During his time in prison several of his relatives were either killed or kidnapped. His son Ali Maher Abdul Rashid was killed on 23 July 2003 in a firefight with US Forces.[13] Another son, Abdullah Maher Abdul Rashid, and Rashids newphew, Marwan Taher Abdul Rashid, were arrested in Tikrit on 8 March 2005 following a tip off from residents. Rashid was believed to have received large sums of money from his former son-in-law Qusay Hussein which were being used to fund the insurgency.[14]

Following Rashid's release in 2008 Rashid returned to Tikrit, and lived in some desert land owned by the city of Tikrit.[12]

Death[edit]

Rashid died on 29 June 2014 in hospital in the city of Sulaymaniyah in Iraqi Kurdistan, two months after having suffered a stroke. Rashid had also been suffering from a long standing illness. He was survived by his family, including his two grandsons, Yahya Qusay Saddam al-Tikriti and Yaqub Qusay Saddam al-Tikriti; who were also the surviving children of Qusay Hussein.[12]

Personal life[edit]

Rashid was a Sunni Muslim from Tikrit, and was both a close friend of Saddam Hussein and also a member of the same tribe; the Al-Bu Nasir tribe.[1][15] In 1985 his daughter, Sahar, married Saddam Hussein's son Qusay. Rashid had promised to liberate the al-Fao peninsula in the Iran-Iraq war and had offered his daughter to Saddam's son Qusay to show his certainty.[4] They had three children but later divorced.[16]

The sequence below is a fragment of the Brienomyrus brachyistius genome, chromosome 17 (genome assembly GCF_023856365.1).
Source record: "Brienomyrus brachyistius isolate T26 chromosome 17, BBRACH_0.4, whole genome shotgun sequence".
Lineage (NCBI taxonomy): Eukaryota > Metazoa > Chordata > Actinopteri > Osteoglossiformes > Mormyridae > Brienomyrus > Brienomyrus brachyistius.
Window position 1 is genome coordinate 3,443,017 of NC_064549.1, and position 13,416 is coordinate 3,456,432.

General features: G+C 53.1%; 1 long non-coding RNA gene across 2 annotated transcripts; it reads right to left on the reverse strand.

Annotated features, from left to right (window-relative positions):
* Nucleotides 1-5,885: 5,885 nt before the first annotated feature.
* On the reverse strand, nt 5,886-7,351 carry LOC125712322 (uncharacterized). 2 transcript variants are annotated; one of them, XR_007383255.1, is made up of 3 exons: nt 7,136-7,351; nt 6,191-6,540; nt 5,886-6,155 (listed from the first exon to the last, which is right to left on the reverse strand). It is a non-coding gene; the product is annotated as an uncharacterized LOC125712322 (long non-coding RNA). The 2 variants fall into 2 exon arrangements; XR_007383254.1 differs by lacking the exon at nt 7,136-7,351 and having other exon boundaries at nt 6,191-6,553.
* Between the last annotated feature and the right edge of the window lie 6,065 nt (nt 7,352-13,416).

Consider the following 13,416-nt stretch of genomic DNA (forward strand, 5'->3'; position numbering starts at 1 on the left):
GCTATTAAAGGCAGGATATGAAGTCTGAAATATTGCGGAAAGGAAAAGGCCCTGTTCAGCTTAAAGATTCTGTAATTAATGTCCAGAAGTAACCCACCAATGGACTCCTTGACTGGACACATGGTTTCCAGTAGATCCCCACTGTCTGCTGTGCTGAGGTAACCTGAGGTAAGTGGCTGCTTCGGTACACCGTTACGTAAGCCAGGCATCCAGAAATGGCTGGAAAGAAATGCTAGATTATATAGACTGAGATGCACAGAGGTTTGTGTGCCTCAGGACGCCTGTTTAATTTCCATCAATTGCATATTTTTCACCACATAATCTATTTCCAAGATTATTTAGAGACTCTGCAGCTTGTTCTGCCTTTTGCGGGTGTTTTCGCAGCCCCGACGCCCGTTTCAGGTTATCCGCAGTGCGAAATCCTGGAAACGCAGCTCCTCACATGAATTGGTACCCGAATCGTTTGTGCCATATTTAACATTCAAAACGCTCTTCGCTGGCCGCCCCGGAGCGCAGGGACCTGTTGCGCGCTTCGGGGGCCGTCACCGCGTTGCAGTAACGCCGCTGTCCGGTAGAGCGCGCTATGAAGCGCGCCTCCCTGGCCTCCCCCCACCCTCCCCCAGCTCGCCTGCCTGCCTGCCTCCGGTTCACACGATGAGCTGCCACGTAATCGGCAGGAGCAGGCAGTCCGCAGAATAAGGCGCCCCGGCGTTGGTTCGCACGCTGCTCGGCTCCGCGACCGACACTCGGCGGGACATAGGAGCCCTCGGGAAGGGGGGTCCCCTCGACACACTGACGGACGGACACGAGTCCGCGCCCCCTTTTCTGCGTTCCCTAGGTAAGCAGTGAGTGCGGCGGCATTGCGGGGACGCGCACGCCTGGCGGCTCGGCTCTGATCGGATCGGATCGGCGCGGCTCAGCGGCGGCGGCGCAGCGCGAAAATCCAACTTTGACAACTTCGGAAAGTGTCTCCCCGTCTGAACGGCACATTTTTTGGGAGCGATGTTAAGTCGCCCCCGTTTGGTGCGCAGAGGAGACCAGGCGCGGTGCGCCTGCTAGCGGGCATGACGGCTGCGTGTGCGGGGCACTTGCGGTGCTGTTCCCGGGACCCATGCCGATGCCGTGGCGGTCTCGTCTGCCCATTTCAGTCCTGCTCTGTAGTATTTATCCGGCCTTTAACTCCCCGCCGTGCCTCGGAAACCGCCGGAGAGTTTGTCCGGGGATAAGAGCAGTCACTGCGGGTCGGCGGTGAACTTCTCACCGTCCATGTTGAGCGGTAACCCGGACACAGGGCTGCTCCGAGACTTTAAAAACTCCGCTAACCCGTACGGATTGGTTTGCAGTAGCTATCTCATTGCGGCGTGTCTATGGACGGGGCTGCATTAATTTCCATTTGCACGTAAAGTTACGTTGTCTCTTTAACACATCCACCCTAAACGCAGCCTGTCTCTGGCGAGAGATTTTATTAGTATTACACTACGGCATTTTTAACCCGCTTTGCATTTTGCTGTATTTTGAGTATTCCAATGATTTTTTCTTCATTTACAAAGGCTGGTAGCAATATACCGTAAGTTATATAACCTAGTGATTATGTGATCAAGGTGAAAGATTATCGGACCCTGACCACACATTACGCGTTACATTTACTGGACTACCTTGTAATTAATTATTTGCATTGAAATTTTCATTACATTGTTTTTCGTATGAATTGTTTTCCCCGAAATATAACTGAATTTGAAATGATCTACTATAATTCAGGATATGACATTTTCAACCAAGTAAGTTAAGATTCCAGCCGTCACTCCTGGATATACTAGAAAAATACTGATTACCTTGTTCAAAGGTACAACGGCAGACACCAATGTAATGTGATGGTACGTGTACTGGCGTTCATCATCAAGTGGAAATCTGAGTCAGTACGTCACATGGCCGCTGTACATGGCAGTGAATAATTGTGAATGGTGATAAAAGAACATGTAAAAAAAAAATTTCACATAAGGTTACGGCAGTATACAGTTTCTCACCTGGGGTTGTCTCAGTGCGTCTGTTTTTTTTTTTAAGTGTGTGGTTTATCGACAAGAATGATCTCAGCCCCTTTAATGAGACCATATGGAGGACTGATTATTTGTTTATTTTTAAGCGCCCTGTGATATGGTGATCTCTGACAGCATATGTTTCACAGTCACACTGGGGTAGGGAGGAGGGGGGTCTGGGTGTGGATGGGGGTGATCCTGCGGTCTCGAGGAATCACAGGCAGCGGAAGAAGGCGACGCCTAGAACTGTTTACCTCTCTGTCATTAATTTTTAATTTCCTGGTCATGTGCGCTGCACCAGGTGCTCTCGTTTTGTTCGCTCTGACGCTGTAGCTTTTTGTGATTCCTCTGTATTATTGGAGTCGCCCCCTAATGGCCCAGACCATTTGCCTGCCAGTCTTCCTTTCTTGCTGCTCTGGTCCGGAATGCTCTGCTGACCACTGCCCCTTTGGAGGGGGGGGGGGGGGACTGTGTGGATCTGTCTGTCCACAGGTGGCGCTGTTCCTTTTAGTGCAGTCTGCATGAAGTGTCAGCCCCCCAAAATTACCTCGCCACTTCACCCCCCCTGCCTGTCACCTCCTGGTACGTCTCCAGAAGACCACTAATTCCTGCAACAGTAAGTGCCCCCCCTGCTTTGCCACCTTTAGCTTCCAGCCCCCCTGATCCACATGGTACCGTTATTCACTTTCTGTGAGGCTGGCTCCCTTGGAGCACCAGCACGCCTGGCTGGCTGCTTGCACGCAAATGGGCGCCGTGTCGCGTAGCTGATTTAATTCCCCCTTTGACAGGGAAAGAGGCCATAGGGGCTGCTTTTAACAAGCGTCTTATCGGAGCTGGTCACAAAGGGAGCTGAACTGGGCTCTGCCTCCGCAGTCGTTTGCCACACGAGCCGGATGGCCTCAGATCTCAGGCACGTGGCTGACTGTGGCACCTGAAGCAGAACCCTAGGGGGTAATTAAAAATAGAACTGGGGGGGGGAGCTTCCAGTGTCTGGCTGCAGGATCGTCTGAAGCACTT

References[edit]

  1. ^ a b c "The Iraqi Tribes and the Post-Saddam System". Brookings. 8 July 2003. 
  2. ^ Karsh, Efraim The Iran-Iraq War 1980–1988, London: Osprey, 2002 page 48
  3. ^ "Gulf War - Iran Iraq War: Iraqi Reaction". Yahoo. 2 March 2009. 
  4. ^ a b Woods, Kevin M. (2011) [2010]. Saddam's Generals: Perspectives of the Iran-Iraq War. 4850 Mark Center Drive, Alexandria, Virginia: Institute for Defense Analyses. p. 73. 
  5. ^ Coughlin, Con (2005). Saddam: His Rise and Fall. Harper Perennial. pp. 209/218–219. ISBN 978-0-06-050543-1. 
  6. ^ Coughlin, Con (2005). Saddam: His Rise and Fall. Harper Perennial. p. 219. ISBN 978-0-06-050543-1. 
  7. ^ Coughlin, Con (2005). Saddam: His Rise and Fall. Harper Perennial. p. 220. ISBN 978-0-06-050543-1. 
  8. ^ Karsh, Efraim The Iran-Iraq War 1980–1988, London: Osprey, 2002 page 53
  9. ^ Tripp, Charles (2010). A History of Iraq. Cambridge University Press. p. 233. ISBN 0-521-52900-X. 
  10. ^ Tripp, Charles (2002) [2000]. A History of Iraq (2nd ed.). The Edinburgh Building, Cambridge: Cambridge University Press. p. 249. ISBN 0-521-52900-X. 
  11. ^ Woods, Kevin M. (2009). Saddam's War: An Iraqi Military Perspective of the Iran-Iraq War. Washington, D.C.: Institute for National Strategic Studies, National Defence University. p. 80. ISSN 1071-7552. 
  12. ^ a b c "Maher Abdul Rashid". al-Mustaqbal (in Arabic). 2 July 2014. 
  13. ^ Russell, Steve (30 October 2012). We Got Him!: A Memoir of the Hunt and Capture of Saddam Hussein. Simon and Schuster. p. 487. 
  14. ^ "2 Relatives of Hussein and Ex-Aide Are Arrested". NY Times. 15 March 2005. 
  15. ^ Woods, Kevin M. (2009). Saddam's War: An Iraqi Military Perspective of the Iran-Iraq War. Washington, D.C.: Institute for National Strategic Studies, National Defence University. p. 67. ISSN 1071-7552. 
  16. ^ "Qusay Hussein". The Telegraph. 15 March 2005.